Feature | September 26, 2014

OCT-guided STEMI Interventions Show Fewer Uncovered Stent Struts, Similar Outcomes to Non-OCT PCI

Results of OCT STEMI Trial Reported at TCT 2014

OCT
September 26, 2014 — The first randomized trial to examine serial optical coherence tomography (OCT) in primary percutaneous coronary intervention (PCI) was reported at the Transcatheter Cardiovascular Therapeutics (TCT) scientific symposium last week.  The trial showed similar outcomes in to a control group that did not use OCT. The nine-month follow up data showed significantly smaller area stenosis and a trend toward fewer uncovered struts in the OCT guided group.  
 
OCT uses light emitted from an intravascular catheter to capture high-resolution cross sectional imaging from within coronary arteries. OCT STEMI is the first randomized multicenter study to examine routine use of OCT guidance during stent implantation in patients with ST-elevation myocardial infarction (STEMI), the most serious form of a heart attack) undergoing primary PCI. The primary endpoints were the rate of major adverse coronary events (MACE) including death, myocardial infarction, and ischemia-driven target lesion revascularization at 30 days and nine months. The number of uncovered struts, area stenosis and minimal lumen diameter were assessed by OCT after nine months. 
 
A total of 201 patients were enrolled in the study and pre-treated with aspirin, heparin and clopidogrel. After radial diagnostic angiography, patients were randomly assigned to either primary PCI alone (n=96) or to primary PCI with OCT guidance (n=105). Drug-eluting stents (DES) were used in this trial and dual antiplatelet therapy was recommended for 12 months in both groups. 
 
The rate of MACE was very low and comparable at 30 days and nine-month follow up in both groups. The rates of stent thrombosis, late lumen loss and binary restenosis were also similarly low in both groups. Nine-month OCT analysis revealed significantly smaller area stenosis (p=0.001) and a trend toward fewer uncovered struts (p=0.07) in the OCT guided group.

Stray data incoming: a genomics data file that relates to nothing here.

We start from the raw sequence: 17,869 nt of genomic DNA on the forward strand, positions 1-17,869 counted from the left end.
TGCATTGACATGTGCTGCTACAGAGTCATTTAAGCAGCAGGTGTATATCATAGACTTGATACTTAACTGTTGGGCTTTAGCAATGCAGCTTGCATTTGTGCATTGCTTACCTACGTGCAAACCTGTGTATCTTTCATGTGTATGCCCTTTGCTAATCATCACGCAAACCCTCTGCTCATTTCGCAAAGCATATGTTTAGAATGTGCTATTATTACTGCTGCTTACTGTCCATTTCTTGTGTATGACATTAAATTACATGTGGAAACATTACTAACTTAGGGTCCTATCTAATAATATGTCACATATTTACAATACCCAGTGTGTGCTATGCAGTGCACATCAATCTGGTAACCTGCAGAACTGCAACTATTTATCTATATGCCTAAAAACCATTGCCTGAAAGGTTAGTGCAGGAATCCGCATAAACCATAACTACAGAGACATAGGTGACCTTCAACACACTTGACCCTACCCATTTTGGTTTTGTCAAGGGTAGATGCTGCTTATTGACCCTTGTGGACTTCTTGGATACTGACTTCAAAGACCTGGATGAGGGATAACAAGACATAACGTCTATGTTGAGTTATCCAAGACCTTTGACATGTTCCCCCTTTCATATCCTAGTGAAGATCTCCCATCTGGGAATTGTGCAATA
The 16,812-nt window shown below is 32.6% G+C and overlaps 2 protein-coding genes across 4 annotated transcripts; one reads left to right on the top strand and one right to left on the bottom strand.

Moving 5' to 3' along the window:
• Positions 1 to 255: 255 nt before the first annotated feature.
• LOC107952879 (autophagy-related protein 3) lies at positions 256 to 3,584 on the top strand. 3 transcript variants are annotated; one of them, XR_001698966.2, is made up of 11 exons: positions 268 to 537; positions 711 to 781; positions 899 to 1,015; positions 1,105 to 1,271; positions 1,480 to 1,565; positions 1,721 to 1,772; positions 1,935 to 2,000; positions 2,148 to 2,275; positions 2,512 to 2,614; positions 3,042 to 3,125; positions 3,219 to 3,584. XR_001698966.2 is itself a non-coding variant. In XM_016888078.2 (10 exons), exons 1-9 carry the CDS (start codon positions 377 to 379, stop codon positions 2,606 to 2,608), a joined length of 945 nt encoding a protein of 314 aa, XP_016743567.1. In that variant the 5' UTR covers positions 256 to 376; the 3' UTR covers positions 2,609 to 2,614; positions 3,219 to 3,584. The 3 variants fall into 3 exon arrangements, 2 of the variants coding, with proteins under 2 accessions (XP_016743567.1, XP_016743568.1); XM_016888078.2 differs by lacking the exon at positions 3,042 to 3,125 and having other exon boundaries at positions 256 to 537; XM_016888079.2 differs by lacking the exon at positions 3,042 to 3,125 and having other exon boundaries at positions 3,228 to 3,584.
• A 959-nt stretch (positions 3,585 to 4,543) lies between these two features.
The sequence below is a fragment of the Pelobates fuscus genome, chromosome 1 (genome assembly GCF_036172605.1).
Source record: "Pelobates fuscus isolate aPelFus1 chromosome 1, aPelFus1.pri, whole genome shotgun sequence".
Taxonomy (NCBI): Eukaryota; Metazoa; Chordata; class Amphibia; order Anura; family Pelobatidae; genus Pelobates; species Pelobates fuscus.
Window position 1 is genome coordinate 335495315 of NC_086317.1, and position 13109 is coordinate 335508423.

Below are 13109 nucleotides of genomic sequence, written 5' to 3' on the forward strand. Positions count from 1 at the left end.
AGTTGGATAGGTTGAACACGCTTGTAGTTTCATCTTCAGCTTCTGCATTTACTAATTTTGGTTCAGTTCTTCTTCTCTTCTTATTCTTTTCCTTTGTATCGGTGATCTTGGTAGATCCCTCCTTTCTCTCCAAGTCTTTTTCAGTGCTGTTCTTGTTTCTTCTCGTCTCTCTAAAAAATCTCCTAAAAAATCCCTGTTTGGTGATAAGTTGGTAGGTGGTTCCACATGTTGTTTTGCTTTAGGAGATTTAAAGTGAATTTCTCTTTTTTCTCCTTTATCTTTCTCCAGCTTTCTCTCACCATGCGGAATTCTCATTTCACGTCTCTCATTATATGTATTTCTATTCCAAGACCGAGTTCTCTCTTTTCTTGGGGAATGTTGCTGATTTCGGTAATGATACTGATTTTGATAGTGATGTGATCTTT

Baseline demographic and procedural characteristics were well balanced in both groups. Based on the OCT data, more stents were used in the OCT group (likely based upon the intraprocedural OCT findings), and fluoroscopy time was significantly longer in the OCT group. 
 
“The OCT STEMI trial demonstrates the potential merit of OCT guidance during drug-eluting stent implantation in primary PCI,” said lead investigator Pavel Cervinka, Ph.D., M.D. Cervinka is a professor from Faculty Hospital Hradee Králové and Masaryk Hospital in the Czech Republic. “The study also indicates that the procedure is safe for STEMI patients, and larger randomized trials with longer-term follow-up are warranted.”
 
The OCT STEMI trial was funded by grants from Boston Scientific and A Care. Cervinka reported no disclosures.  
 
For more information: www.crf.org, www.tctconference.com
 

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